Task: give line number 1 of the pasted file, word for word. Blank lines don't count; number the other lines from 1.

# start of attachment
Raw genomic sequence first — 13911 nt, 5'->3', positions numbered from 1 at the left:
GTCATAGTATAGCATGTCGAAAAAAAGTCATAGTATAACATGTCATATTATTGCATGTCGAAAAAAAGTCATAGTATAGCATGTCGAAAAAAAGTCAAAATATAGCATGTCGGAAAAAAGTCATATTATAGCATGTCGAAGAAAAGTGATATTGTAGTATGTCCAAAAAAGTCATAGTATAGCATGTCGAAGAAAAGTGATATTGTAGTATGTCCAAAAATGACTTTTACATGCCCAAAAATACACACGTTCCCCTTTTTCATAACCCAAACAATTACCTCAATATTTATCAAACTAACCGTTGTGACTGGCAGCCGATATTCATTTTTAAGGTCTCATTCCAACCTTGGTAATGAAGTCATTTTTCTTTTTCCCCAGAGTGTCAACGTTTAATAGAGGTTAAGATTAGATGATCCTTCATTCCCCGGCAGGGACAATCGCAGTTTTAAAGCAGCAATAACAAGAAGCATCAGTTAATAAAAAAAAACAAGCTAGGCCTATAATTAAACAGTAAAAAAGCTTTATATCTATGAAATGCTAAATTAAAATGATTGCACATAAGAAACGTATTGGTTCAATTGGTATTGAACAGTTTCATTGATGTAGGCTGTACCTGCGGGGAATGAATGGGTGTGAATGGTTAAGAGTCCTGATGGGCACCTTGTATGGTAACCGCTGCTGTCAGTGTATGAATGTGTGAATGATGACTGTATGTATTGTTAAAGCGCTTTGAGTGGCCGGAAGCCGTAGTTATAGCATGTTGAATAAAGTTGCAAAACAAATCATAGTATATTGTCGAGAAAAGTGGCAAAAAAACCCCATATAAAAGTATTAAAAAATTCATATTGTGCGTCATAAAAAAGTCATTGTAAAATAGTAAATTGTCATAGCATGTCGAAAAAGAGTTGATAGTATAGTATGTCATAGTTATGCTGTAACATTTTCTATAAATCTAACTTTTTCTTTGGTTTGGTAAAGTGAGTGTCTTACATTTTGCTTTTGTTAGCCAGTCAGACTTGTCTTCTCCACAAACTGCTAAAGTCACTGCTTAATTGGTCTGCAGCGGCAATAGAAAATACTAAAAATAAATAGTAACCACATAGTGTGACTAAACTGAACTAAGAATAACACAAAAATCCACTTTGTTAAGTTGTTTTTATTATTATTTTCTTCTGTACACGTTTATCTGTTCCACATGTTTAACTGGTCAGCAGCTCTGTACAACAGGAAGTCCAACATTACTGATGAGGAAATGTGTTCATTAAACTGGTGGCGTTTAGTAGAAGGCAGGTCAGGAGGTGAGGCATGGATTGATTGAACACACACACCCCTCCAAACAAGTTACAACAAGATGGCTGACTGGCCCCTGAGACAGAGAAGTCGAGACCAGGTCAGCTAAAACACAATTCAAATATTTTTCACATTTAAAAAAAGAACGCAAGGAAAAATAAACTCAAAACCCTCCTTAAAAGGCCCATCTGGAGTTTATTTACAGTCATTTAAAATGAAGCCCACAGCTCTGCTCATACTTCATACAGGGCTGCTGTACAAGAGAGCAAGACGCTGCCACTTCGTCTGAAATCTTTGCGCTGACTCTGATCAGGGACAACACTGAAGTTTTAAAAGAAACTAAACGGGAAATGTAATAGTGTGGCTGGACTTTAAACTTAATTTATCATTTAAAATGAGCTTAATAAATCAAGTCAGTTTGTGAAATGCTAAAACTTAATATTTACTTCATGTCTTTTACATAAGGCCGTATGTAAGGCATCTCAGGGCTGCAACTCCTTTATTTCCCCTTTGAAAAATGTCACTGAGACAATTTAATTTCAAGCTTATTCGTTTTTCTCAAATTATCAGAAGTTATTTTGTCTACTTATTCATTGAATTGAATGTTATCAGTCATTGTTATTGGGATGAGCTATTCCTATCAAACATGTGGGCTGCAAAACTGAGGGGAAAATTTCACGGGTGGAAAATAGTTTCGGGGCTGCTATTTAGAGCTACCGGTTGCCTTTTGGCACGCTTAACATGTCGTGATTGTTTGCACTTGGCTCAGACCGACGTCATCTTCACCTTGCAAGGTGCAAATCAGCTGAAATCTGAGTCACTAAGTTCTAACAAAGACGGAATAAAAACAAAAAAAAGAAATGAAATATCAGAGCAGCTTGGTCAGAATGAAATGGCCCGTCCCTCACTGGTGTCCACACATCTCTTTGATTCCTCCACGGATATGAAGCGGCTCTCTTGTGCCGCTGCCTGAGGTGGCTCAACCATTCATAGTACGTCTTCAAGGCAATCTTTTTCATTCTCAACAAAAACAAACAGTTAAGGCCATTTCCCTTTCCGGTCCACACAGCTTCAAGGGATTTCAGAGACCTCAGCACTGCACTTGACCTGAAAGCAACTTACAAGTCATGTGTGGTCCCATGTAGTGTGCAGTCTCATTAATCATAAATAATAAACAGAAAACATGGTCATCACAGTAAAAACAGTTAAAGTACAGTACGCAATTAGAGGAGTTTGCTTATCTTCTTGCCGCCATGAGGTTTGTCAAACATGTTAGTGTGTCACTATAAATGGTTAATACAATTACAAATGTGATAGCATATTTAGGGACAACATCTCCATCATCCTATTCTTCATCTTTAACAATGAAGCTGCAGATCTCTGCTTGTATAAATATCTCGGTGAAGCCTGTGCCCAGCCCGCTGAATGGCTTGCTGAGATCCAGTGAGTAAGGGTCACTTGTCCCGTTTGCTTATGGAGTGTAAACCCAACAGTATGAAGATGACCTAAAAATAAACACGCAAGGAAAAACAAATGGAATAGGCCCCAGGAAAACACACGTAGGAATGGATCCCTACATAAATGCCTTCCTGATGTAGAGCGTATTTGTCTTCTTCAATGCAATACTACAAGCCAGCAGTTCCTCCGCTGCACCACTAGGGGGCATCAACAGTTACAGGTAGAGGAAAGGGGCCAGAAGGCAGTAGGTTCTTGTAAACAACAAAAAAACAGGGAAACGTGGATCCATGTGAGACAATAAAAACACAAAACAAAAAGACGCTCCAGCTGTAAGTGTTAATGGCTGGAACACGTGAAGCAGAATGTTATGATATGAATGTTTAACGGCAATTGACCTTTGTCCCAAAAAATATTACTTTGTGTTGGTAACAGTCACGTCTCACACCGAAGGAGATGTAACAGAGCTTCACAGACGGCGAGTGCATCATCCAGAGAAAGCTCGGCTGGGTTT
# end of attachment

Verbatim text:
Raw genomic sequence first — 13911 nt, 5'->3', positions numbered from 1 at the left: